Ho Hum, guess the tattoo will just have to wait a couple more years..
(and at least they haven't spotted the flesh tunnel I'm growing yet...)
And my tent is now sitting on the lawn at home trying to dry (and failing due to further rain...)
It's all good. I'm heading back to Yorkshire today for a dentist's appointment, so I shall have unbridled internet access (my parents finally caved and got WiFi!!!)
17 August 2007
I've just finished a 10 hour shift in Accident and Emergency.
I've spent most of the night doing pregnancy tests and splashing my face with other people's wee (by accident I might add).
And at noon today, I shall be heading off to V festival in Staffordshire....
...... for reasons that I'm sure will feel a lot better after some sleep.
So if you see me, say Hi! I will probably be wearing a cowboy hat!
15 August 2007
14 August 2007
I guess that’s why I love martial arts; you have to perform on the grading exam, the tournament or whatever. If you don’t, you fail. Simple.
OSCEs are very similar. You get either 5 or 10 minutes per station to perform your little heart out and vomit back the text book you’ve been eating for the last month.
Let me explain something first…. First year OSCEs are meant to introduce you to the style of the exam. However, they are not mocks, and they do count.
8 stations, 1 rest break. Some stations were 5 minutes and a couple were 10 (sadly not the rest break….).
The theory is that each different station lies behind a curtain or a door. Pinned to the door or the wall near the curtain is your scenario and your instructions. 1 minute to read the instructions and 5/10 minutes to act your socks off and do as you’ve been learning.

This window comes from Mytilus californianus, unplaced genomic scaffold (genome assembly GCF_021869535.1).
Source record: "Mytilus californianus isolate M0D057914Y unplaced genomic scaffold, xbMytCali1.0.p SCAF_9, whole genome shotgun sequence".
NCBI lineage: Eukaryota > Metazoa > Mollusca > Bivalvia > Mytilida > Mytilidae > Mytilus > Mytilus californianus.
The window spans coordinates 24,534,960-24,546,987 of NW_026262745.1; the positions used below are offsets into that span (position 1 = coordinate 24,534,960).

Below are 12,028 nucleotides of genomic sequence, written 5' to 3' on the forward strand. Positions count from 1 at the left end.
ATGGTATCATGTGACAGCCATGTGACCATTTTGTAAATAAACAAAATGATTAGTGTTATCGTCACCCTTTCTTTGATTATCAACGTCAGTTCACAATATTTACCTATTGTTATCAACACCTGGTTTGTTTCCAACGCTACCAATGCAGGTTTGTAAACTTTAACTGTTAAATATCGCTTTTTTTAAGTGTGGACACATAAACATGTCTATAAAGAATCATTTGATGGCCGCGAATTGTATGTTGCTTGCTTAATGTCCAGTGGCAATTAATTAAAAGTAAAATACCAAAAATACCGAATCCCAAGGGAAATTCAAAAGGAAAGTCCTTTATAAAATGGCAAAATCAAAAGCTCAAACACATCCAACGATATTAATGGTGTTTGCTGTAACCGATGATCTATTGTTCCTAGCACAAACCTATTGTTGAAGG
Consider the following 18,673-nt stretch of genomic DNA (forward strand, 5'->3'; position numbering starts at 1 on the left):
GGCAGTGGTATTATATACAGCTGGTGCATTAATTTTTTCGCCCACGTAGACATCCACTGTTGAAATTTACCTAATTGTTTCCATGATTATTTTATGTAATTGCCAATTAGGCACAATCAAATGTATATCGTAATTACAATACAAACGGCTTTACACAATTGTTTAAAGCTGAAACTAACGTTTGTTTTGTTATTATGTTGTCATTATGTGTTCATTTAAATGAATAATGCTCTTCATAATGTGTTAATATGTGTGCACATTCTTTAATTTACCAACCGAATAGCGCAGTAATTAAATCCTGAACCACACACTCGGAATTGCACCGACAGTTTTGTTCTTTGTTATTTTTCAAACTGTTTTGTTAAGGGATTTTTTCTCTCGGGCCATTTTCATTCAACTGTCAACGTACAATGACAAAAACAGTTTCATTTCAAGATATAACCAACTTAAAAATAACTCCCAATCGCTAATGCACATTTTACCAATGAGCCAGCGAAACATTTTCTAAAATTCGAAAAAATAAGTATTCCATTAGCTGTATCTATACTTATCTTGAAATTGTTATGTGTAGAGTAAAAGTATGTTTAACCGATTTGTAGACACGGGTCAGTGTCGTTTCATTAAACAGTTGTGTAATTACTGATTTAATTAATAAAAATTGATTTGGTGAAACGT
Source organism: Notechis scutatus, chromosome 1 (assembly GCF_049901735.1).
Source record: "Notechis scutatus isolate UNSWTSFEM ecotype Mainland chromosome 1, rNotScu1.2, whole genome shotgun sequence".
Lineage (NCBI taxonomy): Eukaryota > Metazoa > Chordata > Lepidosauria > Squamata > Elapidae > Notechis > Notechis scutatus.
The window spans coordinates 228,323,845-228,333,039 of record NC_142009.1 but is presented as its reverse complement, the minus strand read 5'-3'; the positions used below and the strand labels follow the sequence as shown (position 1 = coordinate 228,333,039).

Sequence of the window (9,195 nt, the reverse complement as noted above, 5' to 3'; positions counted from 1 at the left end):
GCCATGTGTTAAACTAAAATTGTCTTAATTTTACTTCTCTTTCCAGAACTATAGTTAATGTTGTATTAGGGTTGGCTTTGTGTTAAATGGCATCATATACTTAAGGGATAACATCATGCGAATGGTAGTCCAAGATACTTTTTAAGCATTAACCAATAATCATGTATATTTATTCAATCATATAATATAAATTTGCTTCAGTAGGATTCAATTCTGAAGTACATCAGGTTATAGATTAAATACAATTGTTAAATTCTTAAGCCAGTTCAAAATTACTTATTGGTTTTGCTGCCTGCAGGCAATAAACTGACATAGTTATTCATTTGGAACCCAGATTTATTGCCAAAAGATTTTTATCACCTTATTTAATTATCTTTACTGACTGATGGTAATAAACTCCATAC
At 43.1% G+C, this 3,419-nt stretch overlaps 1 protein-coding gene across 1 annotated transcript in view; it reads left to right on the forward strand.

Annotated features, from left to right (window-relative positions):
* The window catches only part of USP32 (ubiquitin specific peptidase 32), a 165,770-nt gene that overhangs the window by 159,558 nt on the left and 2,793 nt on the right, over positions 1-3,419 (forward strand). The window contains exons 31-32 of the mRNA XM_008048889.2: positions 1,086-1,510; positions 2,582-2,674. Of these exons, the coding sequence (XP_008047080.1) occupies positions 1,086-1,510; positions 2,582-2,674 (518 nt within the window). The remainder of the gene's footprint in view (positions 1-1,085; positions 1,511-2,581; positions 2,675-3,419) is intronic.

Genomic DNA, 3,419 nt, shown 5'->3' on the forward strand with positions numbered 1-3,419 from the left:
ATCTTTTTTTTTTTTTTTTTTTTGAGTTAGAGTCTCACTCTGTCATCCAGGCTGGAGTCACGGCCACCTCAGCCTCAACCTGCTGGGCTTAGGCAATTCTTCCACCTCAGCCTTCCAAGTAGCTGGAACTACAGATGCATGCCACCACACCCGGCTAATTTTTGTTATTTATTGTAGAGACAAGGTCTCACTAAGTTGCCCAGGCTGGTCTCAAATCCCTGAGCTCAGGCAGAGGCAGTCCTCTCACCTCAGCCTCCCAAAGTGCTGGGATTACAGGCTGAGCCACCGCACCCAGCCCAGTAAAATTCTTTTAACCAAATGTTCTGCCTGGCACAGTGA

I have never ever known an hour to go so fast in all of my life. It felt like one minute I was heading in, and the next I was leaving. If only lectures could go so fast.
With the exception of the Nelly The Elephant station (BLS) and the ‘talk to the consultant’ station, all of the rest of the patients were real.
The ‘talk to the consultant’ station was meant to be the biggest challenge, yet I managed to fluke it….Basically, you were given a piece of paper with a set of lab results and basic history from the patient and asked to interpret it according to what you’d learnt so far in medical school. I’m pretty sure this might have been harder had it not been something I’d studied intensively during my MSc in Human Health. I guess my luck will eventually fade.
Anyway, the most daunting hour of my year was over, and I oddly came out with a huge grin on my face!
Not quite as huge as the grin on my face when I got the results though….108/120 with full marks on 2 stations. Pass mark for the year was 85.
13 August 2007
Last night was a prime example of a seemingly normal night shift (for me anyway!) until it all went a bit wrong.
Between one horridly hallucinating 16 year old boy who had OD'd on goodness knows what and ended up being sat on by 3 security staff and being sedated (it took 2 lots of tablets, lorazepam and haloperidol in the end...) and several elderly patients with dementia, it turned out to be an incredibly noisy night shift.
I now have a splitting headache starting, and ended the shift by being told to F$#k off by a patient, it was a wonderful night....Typical medical assessment unit.
So now I am off to get a bus home and fall into bed... at least until 1.30PM when I apparently have a pain clinic appointment....
01 August 2007
Later today I'm going to head into the shops and see if I can manage to make £10 get me a week's worth of groceries...
...then I'm back at work again tomorrow for a morning of plastic surgery outpatients.
Friday I have a day booked out with an ECP and am hoping to get some more interesting experience through that.. more after Friday.
New house is still minus the internet, so posts will be desperately sporadic I'm afraid!